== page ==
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The speed of technology in neuroscience as it impacts ethical and just decisions in the legal system needs to be understood by lawyers, judges, public policy makers, and the general public. The Massachusetts General Hospital Center for Law, Brain, and Behavior is an academic and professional resource for the education, research, and understanding of neuroscience and the law. Read more

Prospective Motion Correction with Volumetric Navigators (vNavs) Reduces the Bias and Variance in Brain Morphometry Induced by Subject Motion

By M. Dylan Tisdall, Martin Reuter, Abid Qureshi, Randy L. Buckner, Bruce Fischl, and André J.W. van der Kouwe | NeuroImage | December 2, 2015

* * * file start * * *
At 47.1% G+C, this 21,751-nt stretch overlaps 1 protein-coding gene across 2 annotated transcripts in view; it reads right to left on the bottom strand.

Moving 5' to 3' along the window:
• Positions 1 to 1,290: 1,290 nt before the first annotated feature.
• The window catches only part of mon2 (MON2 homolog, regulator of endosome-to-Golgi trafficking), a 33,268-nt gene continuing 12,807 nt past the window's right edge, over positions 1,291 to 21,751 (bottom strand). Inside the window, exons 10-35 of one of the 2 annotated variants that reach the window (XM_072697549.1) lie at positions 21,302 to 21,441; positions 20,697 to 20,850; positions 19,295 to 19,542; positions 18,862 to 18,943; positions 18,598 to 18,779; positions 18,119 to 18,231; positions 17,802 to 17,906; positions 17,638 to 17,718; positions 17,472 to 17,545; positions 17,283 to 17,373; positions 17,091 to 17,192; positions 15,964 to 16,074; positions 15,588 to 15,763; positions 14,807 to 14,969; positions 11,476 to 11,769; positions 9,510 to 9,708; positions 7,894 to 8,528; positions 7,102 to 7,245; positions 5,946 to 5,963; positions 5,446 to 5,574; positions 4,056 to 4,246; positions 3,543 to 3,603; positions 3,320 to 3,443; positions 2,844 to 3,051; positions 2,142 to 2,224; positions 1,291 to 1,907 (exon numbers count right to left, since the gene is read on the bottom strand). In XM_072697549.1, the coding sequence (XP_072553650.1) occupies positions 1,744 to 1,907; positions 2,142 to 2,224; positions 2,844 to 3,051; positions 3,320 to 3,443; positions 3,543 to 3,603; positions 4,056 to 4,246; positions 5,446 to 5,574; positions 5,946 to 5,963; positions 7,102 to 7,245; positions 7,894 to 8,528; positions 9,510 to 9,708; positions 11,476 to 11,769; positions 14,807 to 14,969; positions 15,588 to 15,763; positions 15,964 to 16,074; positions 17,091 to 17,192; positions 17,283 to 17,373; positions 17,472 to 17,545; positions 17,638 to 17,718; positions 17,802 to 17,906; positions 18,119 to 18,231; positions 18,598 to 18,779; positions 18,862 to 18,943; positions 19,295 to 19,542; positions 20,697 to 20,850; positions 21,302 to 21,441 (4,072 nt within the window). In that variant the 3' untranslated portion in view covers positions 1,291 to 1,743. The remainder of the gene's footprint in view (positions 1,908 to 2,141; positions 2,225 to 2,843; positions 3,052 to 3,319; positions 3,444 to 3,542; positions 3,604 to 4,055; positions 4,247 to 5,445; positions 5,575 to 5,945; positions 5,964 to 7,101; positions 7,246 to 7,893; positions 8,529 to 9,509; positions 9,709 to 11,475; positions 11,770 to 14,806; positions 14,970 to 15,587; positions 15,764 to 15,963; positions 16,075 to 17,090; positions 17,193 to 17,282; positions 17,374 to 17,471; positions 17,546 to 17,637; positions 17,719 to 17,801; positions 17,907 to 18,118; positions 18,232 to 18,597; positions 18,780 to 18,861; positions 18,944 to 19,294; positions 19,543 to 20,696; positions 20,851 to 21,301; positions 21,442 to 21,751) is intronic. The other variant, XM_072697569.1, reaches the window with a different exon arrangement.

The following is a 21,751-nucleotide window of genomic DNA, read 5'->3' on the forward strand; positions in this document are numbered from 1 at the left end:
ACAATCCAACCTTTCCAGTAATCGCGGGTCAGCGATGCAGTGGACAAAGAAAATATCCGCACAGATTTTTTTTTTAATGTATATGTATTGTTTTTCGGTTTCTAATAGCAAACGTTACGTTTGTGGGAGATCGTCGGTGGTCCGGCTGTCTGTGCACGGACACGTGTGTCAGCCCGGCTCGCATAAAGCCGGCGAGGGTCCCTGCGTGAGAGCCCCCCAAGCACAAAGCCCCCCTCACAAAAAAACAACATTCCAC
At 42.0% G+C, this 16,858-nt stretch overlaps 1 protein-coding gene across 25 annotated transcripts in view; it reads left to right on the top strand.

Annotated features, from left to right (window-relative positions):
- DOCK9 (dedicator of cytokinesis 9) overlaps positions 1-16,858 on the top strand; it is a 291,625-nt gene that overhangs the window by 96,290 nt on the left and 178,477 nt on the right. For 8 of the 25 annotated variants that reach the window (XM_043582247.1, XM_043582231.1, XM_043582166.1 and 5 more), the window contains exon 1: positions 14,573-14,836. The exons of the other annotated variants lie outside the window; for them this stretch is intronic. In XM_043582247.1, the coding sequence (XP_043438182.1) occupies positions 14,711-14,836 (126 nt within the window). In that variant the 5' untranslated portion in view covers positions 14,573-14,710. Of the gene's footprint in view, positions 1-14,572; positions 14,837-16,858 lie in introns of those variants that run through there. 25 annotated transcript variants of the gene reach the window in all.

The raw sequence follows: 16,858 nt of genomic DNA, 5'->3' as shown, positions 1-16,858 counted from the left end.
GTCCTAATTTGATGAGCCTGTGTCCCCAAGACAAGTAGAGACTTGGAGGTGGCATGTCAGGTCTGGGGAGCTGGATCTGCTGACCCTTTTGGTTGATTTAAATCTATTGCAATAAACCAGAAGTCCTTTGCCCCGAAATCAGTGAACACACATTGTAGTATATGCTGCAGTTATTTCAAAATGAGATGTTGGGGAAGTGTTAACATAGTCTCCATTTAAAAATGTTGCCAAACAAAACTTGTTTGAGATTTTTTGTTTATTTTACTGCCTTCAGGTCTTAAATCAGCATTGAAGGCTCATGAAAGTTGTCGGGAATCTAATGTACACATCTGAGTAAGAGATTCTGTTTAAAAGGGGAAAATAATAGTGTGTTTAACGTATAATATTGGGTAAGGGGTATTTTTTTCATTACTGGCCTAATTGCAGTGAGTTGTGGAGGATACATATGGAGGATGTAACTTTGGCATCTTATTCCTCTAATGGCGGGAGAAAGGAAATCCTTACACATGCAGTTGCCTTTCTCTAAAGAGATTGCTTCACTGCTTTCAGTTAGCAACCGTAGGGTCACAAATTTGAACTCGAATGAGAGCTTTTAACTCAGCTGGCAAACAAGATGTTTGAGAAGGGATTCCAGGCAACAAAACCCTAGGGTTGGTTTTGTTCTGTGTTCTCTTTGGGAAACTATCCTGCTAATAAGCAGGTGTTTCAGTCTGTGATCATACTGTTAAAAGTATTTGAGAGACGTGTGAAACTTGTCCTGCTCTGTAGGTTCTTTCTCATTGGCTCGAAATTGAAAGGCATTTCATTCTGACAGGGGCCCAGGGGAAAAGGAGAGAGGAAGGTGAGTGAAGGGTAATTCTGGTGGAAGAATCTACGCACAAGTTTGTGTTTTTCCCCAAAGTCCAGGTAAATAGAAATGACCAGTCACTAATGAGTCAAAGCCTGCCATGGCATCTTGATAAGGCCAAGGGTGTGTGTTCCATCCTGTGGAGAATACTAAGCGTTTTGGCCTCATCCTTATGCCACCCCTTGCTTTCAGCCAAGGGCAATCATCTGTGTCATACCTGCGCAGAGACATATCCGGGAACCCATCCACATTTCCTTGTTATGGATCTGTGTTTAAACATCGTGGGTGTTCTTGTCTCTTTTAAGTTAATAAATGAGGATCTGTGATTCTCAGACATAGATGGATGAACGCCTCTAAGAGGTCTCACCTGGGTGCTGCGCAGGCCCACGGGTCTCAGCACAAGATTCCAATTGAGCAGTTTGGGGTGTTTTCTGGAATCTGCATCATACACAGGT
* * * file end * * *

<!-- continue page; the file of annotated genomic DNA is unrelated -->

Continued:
Abstract: 

Recent work has demonstrated that subject motion produces systematic biases in the metrics computed by widely used morphometry software packages, even when the motion is too small to produce noticeable image artifacts. In the common situation where the control population exhibits different behaviors in the scanner when compared to the experimental population, these systematic measurement biases may produce significant confounds for between-group analyses, leading to erroneous conclusions about group differences. While previous work has shown that prospective motion correction can improve perceived image quality, here we demonstrate that, in healthy subjects performing a variety of directed motions, the use of the volumetric navigator (vNav) prospective motion correction system significantly reduces the motion-induced bias and variance in morphometry.

Read the full article here.